But nothing beats taking someone out of their comfort zone and submerging them underwater and allowing them to breath. especially those raised in San Diego who have never seen this particular side of the city. It’s an experience that never gets old and is never boring, and the thing is, the ocean is powerful and meaningful and healing yet different for each person. I personally find the blend of vulnerability of the unknown and the trust in myself and my gear to be such a powerful moment. The weightlessness, how I’d imagine flying would be like, and especially the bioluminescence’ at night to be something out of this world. I know this particular immersion of nature isn’t for everyone but if some people can be influenced by the magic I have, it’s a win.
Now, I teach. I share. I give back in a way I haven’t before. I’m working for myself and the locals and visitors of San Diego. I am able to provide instruction and passion anywhere from guided nature walks, snorkeling tours, discovery scuba diving, open water certifications, advanced rescue, dive master, and specialties including side mount, wreck, deep diving, night and nitrox.
Some would say (especially those warm water divers), why San Diego? And the truth is, we have marine organisms that come with the cold depths, we have kelp forests, we have the tiniest of brightly colored nudibranchs to the largest boney fish in the ocean, the Mola Mola! Yes, not as much brightly colored corals and fish and thicker wetsuits but we have an incredible biodiversity and upwelling that is only found here, locally in a “park and walk” situation in beautiful La Jolla canyon which is only 300 yards from shore. How lucky are we!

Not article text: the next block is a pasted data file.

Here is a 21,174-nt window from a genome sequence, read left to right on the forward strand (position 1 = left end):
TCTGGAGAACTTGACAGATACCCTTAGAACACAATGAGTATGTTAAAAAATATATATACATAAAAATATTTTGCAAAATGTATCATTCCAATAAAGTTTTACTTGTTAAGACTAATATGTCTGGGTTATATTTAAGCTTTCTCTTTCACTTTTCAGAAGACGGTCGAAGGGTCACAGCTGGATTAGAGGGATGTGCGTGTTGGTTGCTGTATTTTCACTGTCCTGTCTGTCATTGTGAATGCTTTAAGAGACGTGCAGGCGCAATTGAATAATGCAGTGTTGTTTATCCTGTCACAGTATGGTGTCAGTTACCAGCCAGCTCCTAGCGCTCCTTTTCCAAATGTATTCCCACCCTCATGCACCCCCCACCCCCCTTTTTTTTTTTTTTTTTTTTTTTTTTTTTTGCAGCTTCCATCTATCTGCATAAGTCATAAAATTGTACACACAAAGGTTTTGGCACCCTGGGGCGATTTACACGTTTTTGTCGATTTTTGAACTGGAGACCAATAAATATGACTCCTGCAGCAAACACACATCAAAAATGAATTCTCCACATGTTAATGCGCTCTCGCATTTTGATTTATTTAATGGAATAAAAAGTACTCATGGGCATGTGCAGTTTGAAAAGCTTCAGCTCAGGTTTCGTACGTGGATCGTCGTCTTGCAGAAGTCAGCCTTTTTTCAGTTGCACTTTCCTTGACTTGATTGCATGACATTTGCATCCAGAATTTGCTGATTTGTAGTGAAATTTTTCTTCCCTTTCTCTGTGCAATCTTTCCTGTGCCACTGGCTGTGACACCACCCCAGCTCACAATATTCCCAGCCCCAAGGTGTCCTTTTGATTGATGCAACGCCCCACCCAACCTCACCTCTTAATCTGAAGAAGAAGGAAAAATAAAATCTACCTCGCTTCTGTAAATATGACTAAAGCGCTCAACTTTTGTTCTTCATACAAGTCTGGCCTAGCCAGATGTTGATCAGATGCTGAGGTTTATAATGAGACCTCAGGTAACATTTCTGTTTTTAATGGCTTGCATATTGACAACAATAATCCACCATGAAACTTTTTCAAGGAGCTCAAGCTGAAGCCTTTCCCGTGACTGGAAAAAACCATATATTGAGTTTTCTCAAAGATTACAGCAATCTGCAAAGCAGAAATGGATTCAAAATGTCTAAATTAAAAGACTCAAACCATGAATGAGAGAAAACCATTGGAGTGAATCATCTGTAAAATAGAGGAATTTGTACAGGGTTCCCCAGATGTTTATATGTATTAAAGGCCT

My obsession years ago has become my life. My daily abilities to share and encourage what positive impact the Southern California Pacific Ocean has for me, its healing powers. Taking that trusting “giant stride” out of my own comfort zone was absolutely a risk, but the reward has been shocking. I’ve personally never left the water to come back to shore and thought that wasn’t worth it. It’s always with a better mood and bigger smile than when I went in.
Alright, so let’s dig a little deeper into the story – has it been an easy path overall, and if not, what were the challenges you’ve had to overcome?
Has this been a smooth road? Ha! Of course not! Changing career paths, especially to something like “professional scuba diver,” isn’t an easy situation.
I was raised with the idea that what you earn is what you get, and it’s been a tough yet valuable lesson. I’ve been on my own since a very young age and worked extremely hard ever since, and because of that, everything I have, I’ve earned. I’ve lost a lot too and had many failures, but ultimately, those closed doors allowed this dream of pursuing ocean activities to open. So, without it, I would never be in the position I am today and what I aspire to be in the future.
To be completely honest, my biggest challenge is not having a particular mentor. Not having another strong female individual to look up to, ask questions, and bounce ideas off of. Don’t get me wrong, I have plenty of amazing people and dive leaders I look up to and get advice from, but it’s not quite the same as I’ve had in the past. Turns out, not many female instructors or course directors in San Diego. But ya know, there’s a good chance that’s why I’ve been working so hard. To be that mentor to someone in the future.